What is Sports Medicine?

Regular exercise and other forms of physical activity provide numerous health benefits. In addition to physical fitness, weight maintenance, and increased bone and muscle strength, an active lifestyle can boost mental awareness, mood and overall well-being. What’s more, by accelerating the delivery of oxygen and essential nutrients to tissues throughout the body, sports participation can help the cardiovascular system work more efficiently and reduce the risk of heart attack and stroke. Improved heart and lung function can also provide the energy needed not only for participating in sports but also for tackling various daily tasks.

Of course, all types of physical activity—including sports—carry a risk of injury. But most experts agree that the benefits of exercise far outweigh the risks.  If an athlete should sustain an injury, a sports medicine physician can provide the specialized care necessary to help them recover and get back into the game.

Sports medicine is a medical specialty focused on preventing, diagnosing, and treating injuries related to participation in sports, exercise, and other physical activities. These types of injuries typically affect the musculoskeletal system, a complex series of bones, joints, muscles, ligaments, and tendons located throughout the body. Physicians, physical therapists, athletic trainers, dietitians, and sports psychologists all work within the realm of sports medicine, which is truly a multidisciplinary field.

What Is a Primary Care Sports Medicine Physician?

A primary care sports medicine physician is a medical doctor who has completed training in general medicine, then pursued and completed additional training known as a fellowship in the field of sports medicine. A sports medicine fellow is eligible to earn a Certificate of Added Qualification in Sports Medicine (CAQSM) by passing a rigorous examination.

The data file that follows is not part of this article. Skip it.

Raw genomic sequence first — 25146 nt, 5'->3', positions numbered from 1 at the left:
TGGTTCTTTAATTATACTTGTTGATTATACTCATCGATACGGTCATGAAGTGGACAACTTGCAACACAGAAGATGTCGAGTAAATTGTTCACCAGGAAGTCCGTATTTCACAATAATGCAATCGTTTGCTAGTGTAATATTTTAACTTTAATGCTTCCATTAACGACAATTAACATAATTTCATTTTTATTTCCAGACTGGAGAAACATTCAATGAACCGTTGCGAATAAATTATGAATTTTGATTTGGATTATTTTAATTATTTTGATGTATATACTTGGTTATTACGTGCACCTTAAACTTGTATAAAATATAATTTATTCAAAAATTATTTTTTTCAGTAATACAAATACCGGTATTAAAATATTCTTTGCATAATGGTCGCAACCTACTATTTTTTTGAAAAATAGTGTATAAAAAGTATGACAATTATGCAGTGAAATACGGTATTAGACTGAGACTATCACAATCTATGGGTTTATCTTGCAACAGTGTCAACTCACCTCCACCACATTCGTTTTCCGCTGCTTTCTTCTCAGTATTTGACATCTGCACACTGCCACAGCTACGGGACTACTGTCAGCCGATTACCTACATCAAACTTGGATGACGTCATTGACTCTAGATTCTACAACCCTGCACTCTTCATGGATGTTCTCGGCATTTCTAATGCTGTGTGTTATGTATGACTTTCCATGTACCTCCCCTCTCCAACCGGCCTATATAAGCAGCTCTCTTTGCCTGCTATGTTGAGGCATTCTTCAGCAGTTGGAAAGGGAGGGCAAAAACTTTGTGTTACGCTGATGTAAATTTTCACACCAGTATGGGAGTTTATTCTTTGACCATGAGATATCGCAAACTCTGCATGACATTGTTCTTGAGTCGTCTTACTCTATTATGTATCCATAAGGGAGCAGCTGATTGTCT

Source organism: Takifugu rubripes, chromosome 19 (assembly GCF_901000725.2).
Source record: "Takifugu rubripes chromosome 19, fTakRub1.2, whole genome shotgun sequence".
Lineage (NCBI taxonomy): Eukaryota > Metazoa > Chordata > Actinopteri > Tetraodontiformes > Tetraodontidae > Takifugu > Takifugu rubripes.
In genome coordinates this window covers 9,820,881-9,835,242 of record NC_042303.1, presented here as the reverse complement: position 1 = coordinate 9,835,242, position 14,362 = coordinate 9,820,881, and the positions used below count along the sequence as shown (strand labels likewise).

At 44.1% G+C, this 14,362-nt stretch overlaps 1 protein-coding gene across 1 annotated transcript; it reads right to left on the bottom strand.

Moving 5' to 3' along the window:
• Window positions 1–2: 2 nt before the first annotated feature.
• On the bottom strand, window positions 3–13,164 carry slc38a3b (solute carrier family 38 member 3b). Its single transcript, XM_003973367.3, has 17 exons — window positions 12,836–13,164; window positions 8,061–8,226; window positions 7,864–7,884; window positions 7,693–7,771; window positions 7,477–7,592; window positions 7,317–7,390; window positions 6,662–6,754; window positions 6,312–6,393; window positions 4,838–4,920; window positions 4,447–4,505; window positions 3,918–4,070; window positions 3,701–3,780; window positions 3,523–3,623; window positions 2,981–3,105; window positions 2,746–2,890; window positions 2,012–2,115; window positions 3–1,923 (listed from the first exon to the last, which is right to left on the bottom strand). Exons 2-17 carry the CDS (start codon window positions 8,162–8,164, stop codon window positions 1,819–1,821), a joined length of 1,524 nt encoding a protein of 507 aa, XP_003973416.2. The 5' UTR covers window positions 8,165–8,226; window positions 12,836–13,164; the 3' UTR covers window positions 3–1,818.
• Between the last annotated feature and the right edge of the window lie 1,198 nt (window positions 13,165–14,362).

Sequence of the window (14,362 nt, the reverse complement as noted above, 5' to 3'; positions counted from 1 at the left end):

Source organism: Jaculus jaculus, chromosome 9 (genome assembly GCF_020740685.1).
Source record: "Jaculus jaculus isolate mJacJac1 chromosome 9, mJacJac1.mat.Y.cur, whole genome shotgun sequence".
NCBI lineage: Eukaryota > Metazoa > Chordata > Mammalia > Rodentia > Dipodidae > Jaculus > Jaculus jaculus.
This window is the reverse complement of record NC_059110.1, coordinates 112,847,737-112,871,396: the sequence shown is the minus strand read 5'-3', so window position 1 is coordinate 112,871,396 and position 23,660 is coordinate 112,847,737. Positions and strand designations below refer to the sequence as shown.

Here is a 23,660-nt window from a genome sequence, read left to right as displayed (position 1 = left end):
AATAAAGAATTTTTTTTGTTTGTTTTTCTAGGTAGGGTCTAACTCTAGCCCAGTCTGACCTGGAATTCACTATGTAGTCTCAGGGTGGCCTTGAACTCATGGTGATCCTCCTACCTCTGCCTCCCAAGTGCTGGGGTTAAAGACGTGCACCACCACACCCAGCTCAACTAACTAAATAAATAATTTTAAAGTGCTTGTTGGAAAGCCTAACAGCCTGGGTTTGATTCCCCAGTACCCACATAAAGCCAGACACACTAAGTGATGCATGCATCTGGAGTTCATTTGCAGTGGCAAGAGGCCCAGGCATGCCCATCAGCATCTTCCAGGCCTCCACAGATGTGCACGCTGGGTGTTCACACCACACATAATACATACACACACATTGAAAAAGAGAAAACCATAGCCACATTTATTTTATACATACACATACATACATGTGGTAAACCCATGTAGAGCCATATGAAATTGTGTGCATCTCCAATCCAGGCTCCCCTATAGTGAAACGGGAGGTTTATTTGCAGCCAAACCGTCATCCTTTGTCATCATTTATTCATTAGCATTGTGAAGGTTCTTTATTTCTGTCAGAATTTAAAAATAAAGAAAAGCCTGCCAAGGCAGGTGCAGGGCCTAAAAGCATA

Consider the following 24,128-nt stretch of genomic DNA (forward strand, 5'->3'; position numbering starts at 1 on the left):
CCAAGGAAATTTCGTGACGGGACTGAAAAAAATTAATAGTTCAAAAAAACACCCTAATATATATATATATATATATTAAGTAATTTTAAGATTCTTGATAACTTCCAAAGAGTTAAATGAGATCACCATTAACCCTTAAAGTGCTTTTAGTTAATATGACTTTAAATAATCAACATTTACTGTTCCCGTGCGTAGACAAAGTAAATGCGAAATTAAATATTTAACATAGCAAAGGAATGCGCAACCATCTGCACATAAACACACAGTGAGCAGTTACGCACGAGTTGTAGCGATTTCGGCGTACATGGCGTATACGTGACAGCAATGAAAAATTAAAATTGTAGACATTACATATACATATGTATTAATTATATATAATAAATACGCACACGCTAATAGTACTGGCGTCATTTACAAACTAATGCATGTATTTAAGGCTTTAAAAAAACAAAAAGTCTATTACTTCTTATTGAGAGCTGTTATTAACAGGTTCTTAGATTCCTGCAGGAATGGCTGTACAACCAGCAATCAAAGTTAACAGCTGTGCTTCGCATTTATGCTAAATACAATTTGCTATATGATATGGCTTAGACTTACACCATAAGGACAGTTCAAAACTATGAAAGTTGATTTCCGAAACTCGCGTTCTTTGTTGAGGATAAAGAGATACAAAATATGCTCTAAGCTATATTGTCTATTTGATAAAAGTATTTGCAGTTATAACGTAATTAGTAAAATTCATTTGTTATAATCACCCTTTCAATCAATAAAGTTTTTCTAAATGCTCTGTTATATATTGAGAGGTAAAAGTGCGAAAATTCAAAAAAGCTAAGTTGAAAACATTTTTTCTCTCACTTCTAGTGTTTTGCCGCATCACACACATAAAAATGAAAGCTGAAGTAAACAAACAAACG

Designed to recognize excellence among physicians whose practice emphasizes expertise in the field of sports medicine, the CAQSM program was collaboratively developed by the American Board of Internal Medicine (ABIM), the American Board of Emergency Medicine (ABEM), the American Board of Family Medicine (ABFM), the American Board of Physical Medicine and Rehabilitation (ABPMR), and the American Board of Pediatrics (ABP). After passing the exam, the fellow must fulfill ongoing continuing education requirements to maintain their CAQSM.

A physician who has earned the CAQSM credential is qualified to diagnose and treat mild, moderate, and severe athletic injuries that do not require surgical intervention. If the physician believes that surgery is needed to address a complex injury, such as a displaced fracture or a full-thickness rotator cuff tear, the physician will refer the patient to an orthopedic surgeon (another type of sports medicine specialist).

The Goals of Primary Care Sports Medicine

Primary care sports medicine physicians focus their practice on helping patients recover quickly and safely from two main types of athletic injuries:

Acute Injuries

These injuries occur suddenly due to a fall, a direct blow, a collision with another player, a quick change of direction, or another specific event. Common examples include: